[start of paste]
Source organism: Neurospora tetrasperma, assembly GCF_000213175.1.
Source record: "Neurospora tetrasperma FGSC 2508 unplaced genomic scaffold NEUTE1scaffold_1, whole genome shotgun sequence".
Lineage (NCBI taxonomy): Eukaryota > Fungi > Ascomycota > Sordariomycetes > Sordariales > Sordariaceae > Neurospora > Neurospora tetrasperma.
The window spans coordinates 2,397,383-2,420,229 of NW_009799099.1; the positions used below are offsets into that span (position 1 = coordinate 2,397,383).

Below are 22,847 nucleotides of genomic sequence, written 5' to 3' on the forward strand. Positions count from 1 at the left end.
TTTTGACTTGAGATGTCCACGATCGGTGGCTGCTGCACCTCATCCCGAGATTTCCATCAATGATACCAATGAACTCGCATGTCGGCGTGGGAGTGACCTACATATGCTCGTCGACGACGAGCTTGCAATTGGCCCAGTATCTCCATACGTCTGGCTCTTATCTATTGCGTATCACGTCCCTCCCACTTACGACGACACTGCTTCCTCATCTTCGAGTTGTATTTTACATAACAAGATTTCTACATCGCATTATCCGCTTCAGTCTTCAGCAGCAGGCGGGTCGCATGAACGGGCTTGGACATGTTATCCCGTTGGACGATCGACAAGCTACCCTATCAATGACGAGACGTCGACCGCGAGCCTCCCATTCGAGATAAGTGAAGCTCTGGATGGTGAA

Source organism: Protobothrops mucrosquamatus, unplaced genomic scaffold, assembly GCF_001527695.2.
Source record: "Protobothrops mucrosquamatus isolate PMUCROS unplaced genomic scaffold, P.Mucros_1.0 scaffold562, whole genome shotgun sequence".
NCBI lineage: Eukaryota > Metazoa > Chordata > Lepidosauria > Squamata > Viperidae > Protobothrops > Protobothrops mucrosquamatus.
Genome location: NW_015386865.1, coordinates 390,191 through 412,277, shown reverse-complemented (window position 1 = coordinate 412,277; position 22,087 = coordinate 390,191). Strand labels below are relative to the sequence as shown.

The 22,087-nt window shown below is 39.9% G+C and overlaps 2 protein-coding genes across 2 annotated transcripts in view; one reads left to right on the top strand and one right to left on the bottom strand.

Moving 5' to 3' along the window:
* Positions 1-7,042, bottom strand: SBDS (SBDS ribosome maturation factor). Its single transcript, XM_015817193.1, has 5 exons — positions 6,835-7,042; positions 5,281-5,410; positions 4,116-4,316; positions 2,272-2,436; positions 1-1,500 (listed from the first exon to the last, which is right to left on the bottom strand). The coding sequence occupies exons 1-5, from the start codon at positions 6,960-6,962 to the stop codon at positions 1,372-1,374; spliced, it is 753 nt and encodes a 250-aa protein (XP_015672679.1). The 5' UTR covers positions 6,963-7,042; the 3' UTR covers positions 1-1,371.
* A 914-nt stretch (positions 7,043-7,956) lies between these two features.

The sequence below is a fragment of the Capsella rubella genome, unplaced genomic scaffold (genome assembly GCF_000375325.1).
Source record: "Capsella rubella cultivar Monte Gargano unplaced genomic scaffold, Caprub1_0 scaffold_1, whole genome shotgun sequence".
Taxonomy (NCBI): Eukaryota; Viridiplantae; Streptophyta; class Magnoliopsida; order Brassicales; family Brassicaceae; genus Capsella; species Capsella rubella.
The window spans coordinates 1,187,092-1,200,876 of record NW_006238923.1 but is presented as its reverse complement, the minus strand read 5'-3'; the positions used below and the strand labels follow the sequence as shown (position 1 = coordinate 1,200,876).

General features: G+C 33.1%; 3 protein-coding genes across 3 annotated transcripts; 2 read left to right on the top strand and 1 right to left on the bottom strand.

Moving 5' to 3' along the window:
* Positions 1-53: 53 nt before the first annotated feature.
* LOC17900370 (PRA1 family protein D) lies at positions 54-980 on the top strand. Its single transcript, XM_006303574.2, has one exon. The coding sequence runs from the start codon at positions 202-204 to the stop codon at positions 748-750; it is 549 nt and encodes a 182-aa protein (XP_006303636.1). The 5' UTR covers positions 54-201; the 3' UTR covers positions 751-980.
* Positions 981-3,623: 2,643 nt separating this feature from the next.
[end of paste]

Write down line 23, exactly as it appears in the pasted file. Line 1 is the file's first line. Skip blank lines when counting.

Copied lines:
* Positions 981-3,623: 2,643 nt separating this feature from the next.